A second round of development agreements with participants in the cannabis pilot program were approved by the Turlock City Council on Tuesday, furthering the process for two out-of-town dispensaries that hope to set up shop on Golden State Boulevard.
Development agreements, used in conjunction with conditional use permits, allow for the regulation of cannabis businesses by determining the standards and conditions that will govern development of the property. In terms of cannabis, development agreements between local jurisdictions and commercial cannabis properties typically include a “public benefit” amount, designed and intended to offset or mitigate any potential impacts of the project on the community.
On Tuesday the Council approved two development agreements: one with Evergreen Market, a company based out of Washington and another with Perfect Union, which currently operates four stores in both Sacramento and Marysville.
“I know the decision to welcome cannabis into your community isn’t one any of you take lightly,” Evergreen Market co-founder Eric Gaston told the Council, mentioning that prior to his current role, he previously served as a prosecutor. “The decision to sell cannabis is not one I took lightly.”
Thanks to its current five dispensaries in the state of Washington, Evergreen reported more than $20 million in annual revenue and forecasts $40 million in 2020. In Turlock, the company expects to generate just over $4 million in revenue during the dispensary’s first year, with annual growth of 10 percent. Evergreen hopes to place its first California dispensary at 693 N. Golden State Blvd. in Turlock.
Under the approved development agreement, Evergreen will pay to the City a public benefit amount of no less than $25,000 per month or 5.25 percent of its gross receipts from its operations on a monthly basis. The minimum public benefit amount will increase by $5,000 annually throughout the five-year development agreement.
In addition, one percent of in-house sales, as well as a requested one percent donation from brands the dispensary works with, will be reinvested into local nonprofits that help with the City’s homelessness issue.
Councilmember Becky Arellano asked Gaston if the company would have a dedicated executive in the area to ensure everything at Evergreen runs according to plan. Gaston said that not only has Evergreen been in contact with Stanislaus County programs to ensure local hires, but that they will be training strong candidates to manage the store after executives get the location up and running.
“That was our concern coming into this process, that we’d be cast as carpet baggers from Washington,” Gaston said. “We’re committed to having a successful business, and you can’t have a successful business if we’re not involved as owners.”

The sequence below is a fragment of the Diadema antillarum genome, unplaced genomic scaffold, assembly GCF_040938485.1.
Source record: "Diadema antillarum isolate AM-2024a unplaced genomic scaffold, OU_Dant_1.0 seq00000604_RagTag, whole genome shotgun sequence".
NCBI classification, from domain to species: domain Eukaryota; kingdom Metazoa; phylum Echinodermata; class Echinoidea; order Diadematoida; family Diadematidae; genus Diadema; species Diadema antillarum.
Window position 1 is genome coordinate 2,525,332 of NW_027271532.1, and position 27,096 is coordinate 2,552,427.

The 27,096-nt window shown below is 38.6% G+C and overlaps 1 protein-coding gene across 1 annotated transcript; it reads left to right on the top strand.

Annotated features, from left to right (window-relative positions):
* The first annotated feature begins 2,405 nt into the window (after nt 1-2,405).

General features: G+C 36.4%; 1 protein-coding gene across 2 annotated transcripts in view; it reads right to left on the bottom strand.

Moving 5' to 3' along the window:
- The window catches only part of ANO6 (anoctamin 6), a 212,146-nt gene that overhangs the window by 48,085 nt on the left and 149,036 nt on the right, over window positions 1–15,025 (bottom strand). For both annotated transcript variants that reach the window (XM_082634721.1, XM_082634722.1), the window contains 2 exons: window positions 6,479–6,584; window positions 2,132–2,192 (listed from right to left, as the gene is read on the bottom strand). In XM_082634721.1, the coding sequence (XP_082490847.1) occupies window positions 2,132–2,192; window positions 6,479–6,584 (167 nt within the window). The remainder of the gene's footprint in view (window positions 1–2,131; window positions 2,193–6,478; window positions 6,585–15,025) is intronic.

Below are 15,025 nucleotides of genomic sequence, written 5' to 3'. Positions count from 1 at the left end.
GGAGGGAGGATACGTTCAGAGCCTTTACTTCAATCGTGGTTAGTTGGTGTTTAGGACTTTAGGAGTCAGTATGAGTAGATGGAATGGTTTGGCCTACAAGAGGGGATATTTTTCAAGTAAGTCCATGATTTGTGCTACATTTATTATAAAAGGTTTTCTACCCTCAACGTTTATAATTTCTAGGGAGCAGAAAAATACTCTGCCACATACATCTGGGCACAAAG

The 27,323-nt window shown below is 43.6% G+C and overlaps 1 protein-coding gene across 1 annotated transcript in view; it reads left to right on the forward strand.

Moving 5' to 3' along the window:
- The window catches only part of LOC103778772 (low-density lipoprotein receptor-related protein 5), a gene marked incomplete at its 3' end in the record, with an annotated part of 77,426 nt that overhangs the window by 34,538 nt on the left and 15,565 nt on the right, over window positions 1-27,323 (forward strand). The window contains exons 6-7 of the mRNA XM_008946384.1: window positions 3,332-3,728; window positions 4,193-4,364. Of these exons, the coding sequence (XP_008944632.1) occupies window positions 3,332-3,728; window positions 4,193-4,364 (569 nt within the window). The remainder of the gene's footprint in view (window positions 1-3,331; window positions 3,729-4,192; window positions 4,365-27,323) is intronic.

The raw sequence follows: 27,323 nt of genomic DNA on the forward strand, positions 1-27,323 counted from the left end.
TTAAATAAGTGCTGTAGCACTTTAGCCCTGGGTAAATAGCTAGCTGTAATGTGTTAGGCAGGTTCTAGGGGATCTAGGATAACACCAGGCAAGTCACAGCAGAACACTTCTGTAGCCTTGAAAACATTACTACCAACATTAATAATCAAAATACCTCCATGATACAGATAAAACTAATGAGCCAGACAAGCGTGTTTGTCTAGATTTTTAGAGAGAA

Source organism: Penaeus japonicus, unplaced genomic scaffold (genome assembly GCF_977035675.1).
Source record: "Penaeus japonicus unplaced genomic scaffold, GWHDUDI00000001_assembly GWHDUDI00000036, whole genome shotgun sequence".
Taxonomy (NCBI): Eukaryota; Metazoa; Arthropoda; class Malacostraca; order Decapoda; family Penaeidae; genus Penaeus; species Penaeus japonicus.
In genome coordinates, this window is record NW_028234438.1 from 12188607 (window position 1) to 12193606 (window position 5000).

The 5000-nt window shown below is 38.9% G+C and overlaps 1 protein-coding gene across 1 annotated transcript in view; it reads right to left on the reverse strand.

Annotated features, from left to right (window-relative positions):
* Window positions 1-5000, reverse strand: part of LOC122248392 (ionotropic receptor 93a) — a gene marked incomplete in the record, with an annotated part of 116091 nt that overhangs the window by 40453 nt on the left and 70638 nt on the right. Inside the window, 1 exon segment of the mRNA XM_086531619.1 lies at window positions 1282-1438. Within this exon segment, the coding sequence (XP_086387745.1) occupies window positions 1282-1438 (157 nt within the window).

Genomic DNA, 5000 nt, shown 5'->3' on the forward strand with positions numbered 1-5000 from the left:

The Council also approved a development agreement with Perfect Union, which hopes to open its fourth California store at 2500 N. Golden State Blvd. The dispensary estimates it will generate just under $3 million in revenue during its first year of operation, which would provide an annual public benefit to the City of over $853,000 under the approved development agreement.
The five-year agreement will see Perfect Union pay to the City a public benefit amount of no less than $25,000 per month or 5.25 percent of its gross monthly receipts, and the minimum payment will increase by $5,000 annually.
Both dispensaries mentioned to the City Council that they hope to host job fairs in order to attract a local workforce, and Perfect Union is committed to ensuring at least 80 percent of its hires live in Turlock.
Also during Tuesday’s meeting, the Council approved the second readings of two development agreements they approved at the previous meeting: a cultivation, manufacturing and distribution site, Fuego Azul, Inc., at 495 S. Golden State Blvd., and a dispensary, Firehouse, at 1601 W. Main St.
Although the approval of the second readings did not finalize the locations for each candidate, several members of the Osborn Two-Way Immersion Academy community spoke against the proposed dispensary, citing its proximity to the elementary school. All cannabis operations are required to be at least 600 feet away from any school, but fear of students walking home past the dispensary as well as nearby bus stops had community members up in arms.
“I’m not against a dispensary, I just don’t want it near a school,” Turlock Unified School District Trustee Mary Jackson said. “It should be 2,000 or 3,000 feet away.”
At TUSD’s Sept. 3 Board of Trustees meeting, Superintendent Dana Salles Trevethan said that she and Assistant Superintendent of Business Services Barney Gordon would be speaking up about concerns they have over the location when the dispensary goes before the Planning Commission for a Conditional Use Permit at the end of October.
“Chief Amirfar will keep us abreast of any new developments and reminders of when those meetings are and where they’re held, so Barney and I will be representing TUSD and, of course, any other folks that care to speak,” Trevethan said.